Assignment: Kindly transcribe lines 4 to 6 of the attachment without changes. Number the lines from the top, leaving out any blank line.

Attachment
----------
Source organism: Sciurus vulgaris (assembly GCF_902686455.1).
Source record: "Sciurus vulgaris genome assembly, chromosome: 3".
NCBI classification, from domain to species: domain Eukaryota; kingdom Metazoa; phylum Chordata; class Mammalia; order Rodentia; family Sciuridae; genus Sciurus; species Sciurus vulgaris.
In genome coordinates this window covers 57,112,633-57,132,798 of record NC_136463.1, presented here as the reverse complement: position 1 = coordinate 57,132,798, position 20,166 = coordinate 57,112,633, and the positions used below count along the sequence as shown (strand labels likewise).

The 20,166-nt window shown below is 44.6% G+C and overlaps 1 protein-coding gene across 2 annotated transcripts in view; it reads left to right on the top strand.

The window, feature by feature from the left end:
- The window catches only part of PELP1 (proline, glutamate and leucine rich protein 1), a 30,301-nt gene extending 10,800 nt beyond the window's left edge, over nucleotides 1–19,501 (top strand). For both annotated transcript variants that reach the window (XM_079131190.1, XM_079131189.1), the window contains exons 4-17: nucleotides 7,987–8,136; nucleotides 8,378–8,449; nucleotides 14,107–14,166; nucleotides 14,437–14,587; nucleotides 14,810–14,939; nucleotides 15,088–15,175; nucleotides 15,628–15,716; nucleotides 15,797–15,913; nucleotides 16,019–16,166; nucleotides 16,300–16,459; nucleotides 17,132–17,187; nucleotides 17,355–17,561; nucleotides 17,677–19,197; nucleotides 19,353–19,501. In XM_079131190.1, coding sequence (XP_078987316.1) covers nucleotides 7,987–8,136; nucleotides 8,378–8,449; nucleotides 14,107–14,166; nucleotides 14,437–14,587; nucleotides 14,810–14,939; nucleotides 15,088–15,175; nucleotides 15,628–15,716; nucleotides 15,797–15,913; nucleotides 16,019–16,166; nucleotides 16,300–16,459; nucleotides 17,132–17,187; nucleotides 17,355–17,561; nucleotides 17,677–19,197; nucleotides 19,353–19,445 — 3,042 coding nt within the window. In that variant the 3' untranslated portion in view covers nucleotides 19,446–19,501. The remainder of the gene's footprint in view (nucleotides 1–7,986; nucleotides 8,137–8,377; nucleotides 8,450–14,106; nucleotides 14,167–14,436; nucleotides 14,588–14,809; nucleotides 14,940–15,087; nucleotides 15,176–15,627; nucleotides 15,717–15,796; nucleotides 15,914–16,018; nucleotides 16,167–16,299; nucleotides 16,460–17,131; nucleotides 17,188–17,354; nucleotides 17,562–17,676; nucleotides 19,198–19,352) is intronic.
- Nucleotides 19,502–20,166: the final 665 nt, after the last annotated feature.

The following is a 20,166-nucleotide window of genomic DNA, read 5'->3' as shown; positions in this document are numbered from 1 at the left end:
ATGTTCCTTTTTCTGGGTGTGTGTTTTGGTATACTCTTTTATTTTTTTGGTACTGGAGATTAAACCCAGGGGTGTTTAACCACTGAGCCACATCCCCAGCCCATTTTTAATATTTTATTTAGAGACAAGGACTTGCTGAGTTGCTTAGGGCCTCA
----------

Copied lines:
In genome coordinates this window covers 57,112,633-57,132,798 of record NC_136463.1, presented here as the reverse complement: position 1 = coordinate 57,132,798, position 20,166 = coordinate 57,112,633, and the positions used below count along the sequence as shown (strand labels likewise).

The 20,166-nt window shown below is 44.6% G+C and overlaps 1 protein-coding gene across 2 annotated transcripts in view; it reads left to right on the top strand.

The window, feature by feature from the left end: